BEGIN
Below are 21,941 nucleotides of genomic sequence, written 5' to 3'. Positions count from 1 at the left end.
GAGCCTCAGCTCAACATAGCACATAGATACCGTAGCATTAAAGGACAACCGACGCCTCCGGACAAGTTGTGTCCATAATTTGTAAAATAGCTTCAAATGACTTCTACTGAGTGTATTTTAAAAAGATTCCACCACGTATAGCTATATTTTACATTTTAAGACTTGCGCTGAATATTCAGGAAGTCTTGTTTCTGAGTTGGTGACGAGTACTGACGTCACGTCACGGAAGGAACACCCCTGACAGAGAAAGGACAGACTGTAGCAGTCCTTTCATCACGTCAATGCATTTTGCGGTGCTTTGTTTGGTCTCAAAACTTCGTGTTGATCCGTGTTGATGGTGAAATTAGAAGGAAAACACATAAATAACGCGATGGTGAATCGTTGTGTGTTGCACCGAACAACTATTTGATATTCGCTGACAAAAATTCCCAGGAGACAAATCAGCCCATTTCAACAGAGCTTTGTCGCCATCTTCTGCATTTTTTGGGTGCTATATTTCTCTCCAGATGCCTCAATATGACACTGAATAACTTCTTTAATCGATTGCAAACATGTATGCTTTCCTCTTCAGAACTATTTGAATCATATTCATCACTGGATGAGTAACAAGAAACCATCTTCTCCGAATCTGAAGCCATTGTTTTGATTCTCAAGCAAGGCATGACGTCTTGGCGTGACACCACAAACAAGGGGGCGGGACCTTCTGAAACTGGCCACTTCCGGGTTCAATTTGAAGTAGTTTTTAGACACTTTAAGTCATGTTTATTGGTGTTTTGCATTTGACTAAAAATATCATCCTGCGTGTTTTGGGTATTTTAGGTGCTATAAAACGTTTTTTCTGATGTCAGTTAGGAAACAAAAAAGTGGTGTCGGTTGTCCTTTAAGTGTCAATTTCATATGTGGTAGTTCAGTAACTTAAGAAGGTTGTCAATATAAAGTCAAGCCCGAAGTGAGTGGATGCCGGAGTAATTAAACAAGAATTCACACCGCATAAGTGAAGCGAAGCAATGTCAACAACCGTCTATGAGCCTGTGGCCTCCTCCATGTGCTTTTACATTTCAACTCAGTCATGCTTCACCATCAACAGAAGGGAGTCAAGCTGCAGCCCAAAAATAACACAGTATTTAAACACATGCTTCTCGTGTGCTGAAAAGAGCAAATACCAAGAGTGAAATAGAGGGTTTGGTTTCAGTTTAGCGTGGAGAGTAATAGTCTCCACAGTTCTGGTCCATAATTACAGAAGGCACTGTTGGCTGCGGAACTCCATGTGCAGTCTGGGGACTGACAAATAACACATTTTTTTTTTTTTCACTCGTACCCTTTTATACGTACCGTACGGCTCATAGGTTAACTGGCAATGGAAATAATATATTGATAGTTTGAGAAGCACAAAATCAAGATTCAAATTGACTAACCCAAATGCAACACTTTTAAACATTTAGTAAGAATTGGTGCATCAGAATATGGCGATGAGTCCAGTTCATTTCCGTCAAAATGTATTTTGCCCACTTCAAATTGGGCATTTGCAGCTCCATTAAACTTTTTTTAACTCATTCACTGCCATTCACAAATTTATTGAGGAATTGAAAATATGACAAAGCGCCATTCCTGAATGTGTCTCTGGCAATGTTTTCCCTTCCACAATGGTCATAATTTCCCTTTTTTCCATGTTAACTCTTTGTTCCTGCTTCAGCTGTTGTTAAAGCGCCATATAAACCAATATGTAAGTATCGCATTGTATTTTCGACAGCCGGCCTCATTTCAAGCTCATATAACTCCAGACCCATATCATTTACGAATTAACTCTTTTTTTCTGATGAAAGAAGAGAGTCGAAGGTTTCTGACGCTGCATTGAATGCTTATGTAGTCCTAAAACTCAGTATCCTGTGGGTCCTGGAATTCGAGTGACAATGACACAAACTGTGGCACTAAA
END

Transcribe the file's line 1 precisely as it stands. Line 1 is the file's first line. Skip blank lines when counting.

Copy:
Below are 21,941 nucleotides of genomic sequence, written 5' to 3'. Positions count from 1 at the left end.